People v. Coleman CA6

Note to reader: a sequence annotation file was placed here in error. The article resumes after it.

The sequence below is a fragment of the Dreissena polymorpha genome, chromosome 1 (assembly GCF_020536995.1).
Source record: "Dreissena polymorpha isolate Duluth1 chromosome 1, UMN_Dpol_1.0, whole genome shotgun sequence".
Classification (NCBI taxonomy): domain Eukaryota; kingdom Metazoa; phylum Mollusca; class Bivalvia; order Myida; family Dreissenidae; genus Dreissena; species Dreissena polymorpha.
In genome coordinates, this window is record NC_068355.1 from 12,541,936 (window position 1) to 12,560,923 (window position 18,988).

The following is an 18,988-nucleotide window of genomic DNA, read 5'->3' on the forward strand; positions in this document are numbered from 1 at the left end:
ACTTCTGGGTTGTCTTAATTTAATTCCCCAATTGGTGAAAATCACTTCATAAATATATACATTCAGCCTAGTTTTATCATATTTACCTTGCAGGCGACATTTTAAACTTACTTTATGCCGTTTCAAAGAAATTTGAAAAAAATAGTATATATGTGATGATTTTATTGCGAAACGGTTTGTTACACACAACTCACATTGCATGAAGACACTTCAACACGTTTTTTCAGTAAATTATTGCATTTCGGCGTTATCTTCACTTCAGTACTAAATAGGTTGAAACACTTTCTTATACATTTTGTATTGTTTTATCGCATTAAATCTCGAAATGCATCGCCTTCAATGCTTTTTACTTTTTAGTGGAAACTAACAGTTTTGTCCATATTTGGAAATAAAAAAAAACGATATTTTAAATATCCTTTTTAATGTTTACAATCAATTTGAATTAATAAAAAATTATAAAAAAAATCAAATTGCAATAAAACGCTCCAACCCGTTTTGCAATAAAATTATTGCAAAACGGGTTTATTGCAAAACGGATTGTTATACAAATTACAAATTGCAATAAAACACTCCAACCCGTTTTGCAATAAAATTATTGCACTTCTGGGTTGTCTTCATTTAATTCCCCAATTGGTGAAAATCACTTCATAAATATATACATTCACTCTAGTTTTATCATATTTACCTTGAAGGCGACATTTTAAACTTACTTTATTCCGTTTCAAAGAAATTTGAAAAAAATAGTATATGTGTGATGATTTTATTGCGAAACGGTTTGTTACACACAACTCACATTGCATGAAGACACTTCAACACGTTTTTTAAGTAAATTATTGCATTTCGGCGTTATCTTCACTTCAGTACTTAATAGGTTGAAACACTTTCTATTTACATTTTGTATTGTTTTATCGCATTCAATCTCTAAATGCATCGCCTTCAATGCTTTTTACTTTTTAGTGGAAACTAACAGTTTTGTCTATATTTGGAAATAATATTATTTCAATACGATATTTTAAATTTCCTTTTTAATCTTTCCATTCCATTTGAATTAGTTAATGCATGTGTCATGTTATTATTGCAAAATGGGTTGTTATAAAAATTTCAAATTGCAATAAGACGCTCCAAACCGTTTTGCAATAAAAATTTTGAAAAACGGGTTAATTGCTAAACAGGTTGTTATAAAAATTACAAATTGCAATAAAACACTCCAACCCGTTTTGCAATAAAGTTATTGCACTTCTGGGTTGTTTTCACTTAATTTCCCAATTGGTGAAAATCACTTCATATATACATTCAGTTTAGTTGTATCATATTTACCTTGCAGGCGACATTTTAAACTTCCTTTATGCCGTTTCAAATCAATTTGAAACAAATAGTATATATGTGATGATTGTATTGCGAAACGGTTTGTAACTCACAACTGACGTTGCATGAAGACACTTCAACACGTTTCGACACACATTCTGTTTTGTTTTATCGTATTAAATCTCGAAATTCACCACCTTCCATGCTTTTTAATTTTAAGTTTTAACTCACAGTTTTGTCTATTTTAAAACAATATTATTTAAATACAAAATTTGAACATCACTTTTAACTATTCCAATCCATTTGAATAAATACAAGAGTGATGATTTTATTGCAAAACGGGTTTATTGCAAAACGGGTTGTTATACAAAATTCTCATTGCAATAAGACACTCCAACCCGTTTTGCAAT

Filed 12/30/20 P. v. Coleman CA6 NOT TO BE PUBLISHED IN OFFICIAL REPORTS California Rules of Court, rule 8.1115(a), prohibits courts and parties from citing or relying on opinions not certified for publication or ordered published, except as specified by rule 8.1115(b). This opinion has not been certified for publication or ordered published for purposes of rule 8.1115. IN THE COURT OF APPEAL OF THE STATE OF CALIFORNIA SIXTH APPELLATE DISTRICT THE PEOPLE, H045801 (Santa Clara County Plaintiff and Respondent, Super. Ct. No. C1365815) v. DANIEL DARNELL COLEMAN, Defendant and Appellant. Defendant Daniel Darnell Coleman sped away from police officers who were attempting to conduct a traffic stop and crashed into another car, killing two people. After a jury trial, Coleman was convicted of two counts of second degree murder (Pen. Code, § 187),1 possession of a firearm by a felon (§ 29800, subd. (a)(1)), and reckless driving while eluding a peace officer (Veh. Code, § 2800.2). He was sentenced to an indeterminate term of 60 years to life and a consecutive determinate term of four years. On appeal, Coleman argues that the trial court erroneously refused his request to instruct the jury with a definition of implied malice that would have clarified the language found in CALCRIM No. 520, the prosecutor committed misconduct by arguing that his actions after the crash proved he acted with implied malice, and the restitution fine and penalty assessments imposed in his case should be stayed pending a determination of his ability to pay. We affirm the judgment. 1 Unspecified statutory references are to the Penal Code. BACKGROUND 1. The Information On October 24, 2017, an amended information was filed charging Coleman with two counts of murder (§ 187; counts 1 & 2), a count of possession of a firearm by a felon (§ 29800, subd. (a)(1)), and a count of reckless driving while eluding a peace officer (Veh. Code, § 2800.2, subd. (a)). The amended information also alleged that Coleman had one prior strike conviction (§§ 667, subds. (b)-(i), 1170.12). 2. The Trial a. The Car Crash On September 2, 2013, California Highway Patrol Officer Matthew Barge was on duty at approximately 3:17 a.m. He was driving north on Interstate 101, to the south of Interstate 880, when he noticed that a Mercedes-Benz sedan was weaving and traveling over the speed limit. Officer Barge followed the Mercedes as it exited toward the Brokaw Road and North First Street offramp. After the Mercedes turned onto Brokaw Road, Officer Barge attempted to initiate a traffic stop and turned on his overhead lights and forward-facing red and blue lights. Officer Barge’s partner used the police car’s public address system and instructed the Mercedes’s driver to pull over to the right side of the road. The Mercedes started to slow down, but it made a sudden left turn when the upcoming traffic light turned green. The Mercedes then made a left onto First Street from Brokaw Road, running a red light. Officer Barge decided not to pursue …

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